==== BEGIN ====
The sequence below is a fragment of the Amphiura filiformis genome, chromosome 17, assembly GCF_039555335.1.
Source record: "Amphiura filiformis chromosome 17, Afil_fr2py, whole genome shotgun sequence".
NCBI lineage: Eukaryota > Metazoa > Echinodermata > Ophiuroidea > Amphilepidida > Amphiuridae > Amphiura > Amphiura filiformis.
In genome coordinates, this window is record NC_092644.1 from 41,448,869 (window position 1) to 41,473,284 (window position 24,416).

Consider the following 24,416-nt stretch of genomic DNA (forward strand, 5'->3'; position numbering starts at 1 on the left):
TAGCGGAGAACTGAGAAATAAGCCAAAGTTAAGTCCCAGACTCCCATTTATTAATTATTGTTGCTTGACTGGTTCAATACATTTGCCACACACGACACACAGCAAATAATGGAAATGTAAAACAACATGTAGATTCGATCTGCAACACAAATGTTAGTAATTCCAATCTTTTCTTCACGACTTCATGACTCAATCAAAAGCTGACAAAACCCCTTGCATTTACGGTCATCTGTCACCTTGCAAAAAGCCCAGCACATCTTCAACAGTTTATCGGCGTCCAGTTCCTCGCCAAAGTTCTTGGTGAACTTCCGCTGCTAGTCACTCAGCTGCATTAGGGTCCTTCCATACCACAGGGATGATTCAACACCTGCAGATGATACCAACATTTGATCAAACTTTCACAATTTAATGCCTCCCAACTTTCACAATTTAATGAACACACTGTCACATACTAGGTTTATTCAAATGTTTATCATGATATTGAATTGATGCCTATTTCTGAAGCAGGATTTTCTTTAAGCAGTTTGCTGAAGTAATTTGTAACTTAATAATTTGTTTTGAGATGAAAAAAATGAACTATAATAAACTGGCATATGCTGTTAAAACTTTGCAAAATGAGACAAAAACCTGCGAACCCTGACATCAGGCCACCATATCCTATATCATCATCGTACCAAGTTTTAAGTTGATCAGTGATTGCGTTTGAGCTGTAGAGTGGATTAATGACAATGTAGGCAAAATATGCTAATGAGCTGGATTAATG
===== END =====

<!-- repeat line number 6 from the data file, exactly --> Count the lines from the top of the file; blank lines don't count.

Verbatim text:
TAGCGGAGAACTGAGAAATAAGCCAAAGTTAAGTCCCAGACTCCCATTTATTAATTATTGTTGCTTGACTGGTTCAATACATTTGCCACACACGACACACAGCAAATAATGGAAATGTAAAACAACATGTAGATTCGATCTGCAACACAAATGTTAGTAATTCCAATCTTTTCTTCACGACTTCATGACTCAATCAAAAGCTGACAAAACCCCTTGCATTTACGGTCATCTGTCACCTTGCAAAAAGCCCAGCACATCTTCAACAGTTTATCGGCGTCCAGTTCCTCGCCAAAGTTCTTGGTGAACTTCCGCTGCTAGTCACTCAGCTGCATTAGGGTCCTTCCATACCACAGGGATGATTCAACACCTGCAGATGATACCAACATTTGATCAAACTTTCACAATTTAATGCCTCCCAACTTTCACAATTTAATGAACACACTGTCACATACTAGGTTTATTCAAATGTTTATCATGATATTGAATTGATGCCTATTTCTGAAGCAGGATTTTCTTTAAGCAGTTTGCTGAAGTAATTTGTAACTTAATAATTTGTTTTGAGATGAAAAAAATGAACTATAATAAACTGGCATATGCTGTTAAAACTTTGCAAAATGAGACAAAAACCTGCGAACCCTGACATCAGGCCACCATATCCTATATCATCATCGTACCAAGTTTTAAGTTGATCAGTGATTGCGTTTGAGCTGTAGAGTGGATTAATGACAATGTAGGCAAAATATGCTAATGAGCTGGATTAATG